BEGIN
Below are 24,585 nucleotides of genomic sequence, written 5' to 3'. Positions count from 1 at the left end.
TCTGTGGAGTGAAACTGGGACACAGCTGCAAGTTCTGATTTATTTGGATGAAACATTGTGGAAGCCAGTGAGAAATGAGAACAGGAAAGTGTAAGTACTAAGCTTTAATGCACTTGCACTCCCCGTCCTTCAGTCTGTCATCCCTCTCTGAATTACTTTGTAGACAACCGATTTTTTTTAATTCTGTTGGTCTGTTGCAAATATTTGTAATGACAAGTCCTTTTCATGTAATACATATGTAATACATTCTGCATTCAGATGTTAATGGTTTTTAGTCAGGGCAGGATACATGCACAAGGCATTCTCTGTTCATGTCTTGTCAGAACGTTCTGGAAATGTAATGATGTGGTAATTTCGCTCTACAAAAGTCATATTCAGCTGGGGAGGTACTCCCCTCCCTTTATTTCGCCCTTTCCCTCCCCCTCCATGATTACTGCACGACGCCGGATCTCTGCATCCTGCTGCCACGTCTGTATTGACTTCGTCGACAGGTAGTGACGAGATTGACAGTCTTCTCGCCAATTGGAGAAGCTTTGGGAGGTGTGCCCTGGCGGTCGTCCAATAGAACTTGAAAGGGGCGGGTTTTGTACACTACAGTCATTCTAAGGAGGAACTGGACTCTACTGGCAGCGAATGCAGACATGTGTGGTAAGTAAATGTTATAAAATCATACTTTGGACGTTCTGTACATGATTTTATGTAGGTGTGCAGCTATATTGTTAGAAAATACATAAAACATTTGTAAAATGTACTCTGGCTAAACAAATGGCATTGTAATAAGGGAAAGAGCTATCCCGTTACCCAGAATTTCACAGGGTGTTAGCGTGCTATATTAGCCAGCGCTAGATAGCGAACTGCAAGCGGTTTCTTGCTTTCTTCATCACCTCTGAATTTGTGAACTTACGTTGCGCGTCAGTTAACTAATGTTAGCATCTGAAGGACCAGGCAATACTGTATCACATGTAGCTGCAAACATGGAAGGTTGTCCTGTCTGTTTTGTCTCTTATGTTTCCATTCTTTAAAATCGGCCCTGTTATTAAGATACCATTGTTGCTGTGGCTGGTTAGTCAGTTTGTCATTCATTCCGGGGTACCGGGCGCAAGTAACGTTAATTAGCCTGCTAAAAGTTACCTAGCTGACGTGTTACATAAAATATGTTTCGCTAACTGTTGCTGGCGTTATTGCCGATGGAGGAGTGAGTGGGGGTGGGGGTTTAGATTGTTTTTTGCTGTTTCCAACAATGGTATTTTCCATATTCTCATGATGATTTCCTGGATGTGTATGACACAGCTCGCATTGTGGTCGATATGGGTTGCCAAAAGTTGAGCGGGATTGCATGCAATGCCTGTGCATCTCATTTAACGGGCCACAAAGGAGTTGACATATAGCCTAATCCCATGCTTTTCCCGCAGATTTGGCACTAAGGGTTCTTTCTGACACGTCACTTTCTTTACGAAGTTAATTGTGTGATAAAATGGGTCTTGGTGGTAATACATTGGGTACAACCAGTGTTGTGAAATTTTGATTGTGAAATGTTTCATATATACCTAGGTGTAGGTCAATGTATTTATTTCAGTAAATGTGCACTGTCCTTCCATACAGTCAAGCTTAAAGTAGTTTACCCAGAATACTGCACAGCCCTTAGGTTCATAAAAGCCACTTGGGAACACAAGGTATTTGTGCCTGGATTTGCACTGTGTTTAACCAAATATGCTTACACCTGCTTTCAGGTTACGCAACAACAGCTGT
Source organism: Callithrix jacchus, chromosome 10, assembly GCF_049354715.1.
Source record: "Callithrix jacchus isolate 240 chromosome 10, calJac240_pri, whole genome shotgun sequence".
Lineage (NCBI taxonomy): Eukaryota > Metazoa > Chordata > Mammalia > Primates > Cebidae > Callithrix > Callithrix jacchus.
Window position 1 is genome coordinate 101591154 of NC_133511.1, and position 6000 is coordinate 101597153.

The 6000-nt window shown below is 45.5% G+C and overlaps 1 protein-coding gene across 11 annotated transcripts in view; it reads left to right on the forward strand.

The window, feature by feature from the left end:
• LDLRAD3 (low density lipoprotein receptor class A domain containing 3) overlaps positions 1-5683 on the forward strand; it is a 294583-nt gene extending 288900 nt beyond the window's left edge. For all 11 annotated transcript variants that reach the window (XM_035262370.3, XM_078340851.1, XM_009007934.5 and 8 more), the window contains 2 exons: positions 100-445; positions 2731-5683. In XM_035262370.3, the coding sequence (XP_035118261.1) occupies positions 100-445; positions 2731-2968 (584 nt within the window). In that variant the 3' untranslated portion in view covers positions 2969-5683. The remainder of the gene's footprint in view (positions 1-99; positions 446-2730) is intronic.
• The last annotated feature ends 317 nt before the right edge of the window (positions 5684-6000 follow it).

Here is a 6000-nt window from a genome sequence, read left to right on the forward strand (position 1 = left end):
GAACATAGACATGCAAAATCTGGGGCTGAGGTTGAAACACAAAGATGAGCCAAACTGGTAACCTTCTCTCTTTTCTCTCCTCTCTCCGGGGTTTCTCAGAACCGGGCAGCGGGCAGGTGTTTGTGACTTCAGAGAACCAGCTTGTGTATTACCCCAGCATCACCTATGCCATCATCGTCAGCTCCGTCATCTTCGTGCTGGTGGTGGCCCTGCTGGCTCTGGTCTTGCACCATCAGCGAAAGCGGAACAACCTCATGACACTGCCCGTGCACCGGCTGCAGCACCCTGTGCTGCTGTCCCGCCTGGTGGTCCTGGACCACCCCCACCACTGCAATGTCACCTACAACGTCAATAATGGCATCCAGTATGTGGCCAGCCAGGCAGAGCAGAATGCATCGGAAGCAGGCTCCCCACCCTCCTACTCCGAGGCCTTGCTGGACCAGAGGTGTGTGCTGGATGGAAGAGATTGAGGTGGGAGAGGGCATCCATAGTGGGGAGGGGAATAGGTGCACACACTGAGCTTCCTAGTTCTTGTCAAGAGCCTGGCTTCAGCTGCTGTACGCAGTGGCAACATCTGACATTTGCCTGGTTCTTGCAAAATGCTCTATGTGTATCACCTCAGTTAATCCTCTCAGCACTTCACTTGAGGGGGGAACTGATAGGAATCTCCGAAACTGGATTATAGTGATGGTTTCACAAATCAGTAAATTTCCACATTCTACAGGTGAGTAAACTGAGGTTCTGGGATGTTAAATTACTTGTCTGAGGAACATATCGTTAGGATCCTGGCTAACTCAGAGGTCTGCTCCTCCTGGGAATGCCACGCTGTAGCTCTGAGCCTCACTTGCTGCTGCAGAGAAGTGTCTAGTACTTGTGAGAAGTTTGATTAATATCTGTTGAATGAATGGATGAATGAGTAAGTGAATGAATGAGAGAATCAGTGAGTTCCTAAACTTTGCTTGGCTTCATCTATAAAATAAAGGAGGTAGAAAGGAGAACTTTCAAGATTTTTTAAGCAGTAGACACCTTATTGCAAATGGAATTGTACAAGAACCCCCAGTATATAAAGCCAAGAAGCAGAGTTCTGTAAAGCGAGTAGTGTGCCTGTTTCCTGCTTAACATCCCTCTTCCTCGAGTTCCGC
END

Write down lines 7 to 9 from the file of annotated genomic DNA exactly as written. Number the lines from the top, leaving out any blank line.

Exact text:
The 6000-nt window shown below is 45.5% G+C and overlaps 1 protein-coding gene across 11 annotated transcripts in view; it reads left to right on the forward strand.

The window, feature by feature from the left end:
• LDLRAD3 (low density lipoprotein receptor class A domain containing 3) overlaps positions 1-5683 on the forward strand; it is a 294583-nt gene extending 288900 nt beyond the window's left edge. For all 11 annotated transcript variants that reach the window (XM_035262370.3, XM_078340851.1, XM_009007934.5 and 8 more), the window contains 2 exons: positions 100-445; positions 2731-5683. In XM_035262370.3, the coding sequence (XP_035118261.1) occupies positions 100-445; positions 2731-2968 (584 nt within the window). In that variant the 3' untranslated portion in view covers positions 2969-5683. The remainder of the gene's footprint in view (positions 1-99; positions 446-2730) is intronic.